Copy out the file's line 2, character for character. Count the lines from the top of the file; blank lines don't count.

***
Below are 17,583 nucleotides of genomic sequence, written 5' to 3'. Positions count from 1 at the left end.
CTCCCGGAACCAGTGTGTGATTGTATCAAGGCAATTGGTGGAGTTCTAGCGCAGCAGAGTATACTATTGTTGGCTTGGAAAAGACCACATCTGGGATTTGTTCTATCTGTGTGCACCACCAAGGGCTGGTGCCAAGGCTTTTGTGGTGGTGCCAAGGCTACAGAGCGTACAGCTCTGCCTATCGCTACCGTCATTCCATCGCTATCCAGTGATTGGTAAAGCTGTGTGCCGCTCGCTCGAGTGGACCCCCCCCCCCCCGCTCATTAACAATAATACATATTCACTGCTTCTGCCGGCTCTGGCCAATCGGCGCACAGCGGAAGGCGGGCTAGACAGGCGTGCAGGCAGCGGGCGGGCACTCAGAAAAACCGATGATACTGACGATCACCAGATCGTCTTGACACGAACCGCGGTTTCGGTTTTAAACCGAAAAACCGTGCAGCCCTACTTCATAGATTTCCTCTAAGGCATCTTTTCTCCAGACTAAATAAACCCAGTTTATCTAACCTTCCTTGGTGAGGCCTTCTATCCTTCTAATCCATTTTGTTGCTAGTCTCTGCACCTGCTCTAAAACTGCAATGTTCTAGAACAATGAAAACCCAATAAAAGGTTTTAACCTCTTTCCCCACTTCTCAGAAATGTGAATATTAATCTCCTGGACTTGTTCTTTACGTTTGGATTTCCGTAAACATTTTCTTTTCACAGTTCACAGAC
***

CTCCCGGAACCAGTGTGTGATTGTATCAAGGCAATTGGTGGAGTTCTAGCGCAGCAGAGTATACTATTGTTGGCTTGGAAAAGACCACATCTGGGATTTGTTCTATCTGTGTGCACCACCAAGGGCTGGTGCCAAGGCTTTTGTGGTGGTGCCAAGGCTACAGAGCGTACAGCTCTGCCTATCGCTACCGTCATTCCATCGCTATCCAGTGATTGGTAAAGCTGTGTGCCGCTCGCTCGAGTGGACCCCCCCCCCCCCGCTCATTAACAATAATACATATTCACTGCTTCTGCCGGCTCTGGCCAATCGGCGCACAGCGGAAGGCGGGCTAGACAGGCGTGCAGGCAGCGGGCGGGCACTCAGAAAAACCGATGATACTGACGATCACCAGATCGTCTTGACACGAACCGCGGTTTCGGTTTTAAACCGAAAAACCGTGCAGCCCTACTTCATAGATTTCCTCTAAGGCATCTTTTCTCCAGACTAAATAAACCCAGTTTATCTAACCTTCCTTGGTGAGGCCTTCTATCCTTCTAATCCATTTTGTTGCTAGTCTCTGCACCTGCTCTAAAACTGCAATGTTCTAGAACAATGAAAACCCAATAAAAGGTTTTAACCTCTTTCCCCACTTCTCAGAAATGTGAATATTAATCTCCTGGACTTGTTCTTTACGTTTGGATTTCCGTAAACATTTTCTTTTCACAGTTCACAGAC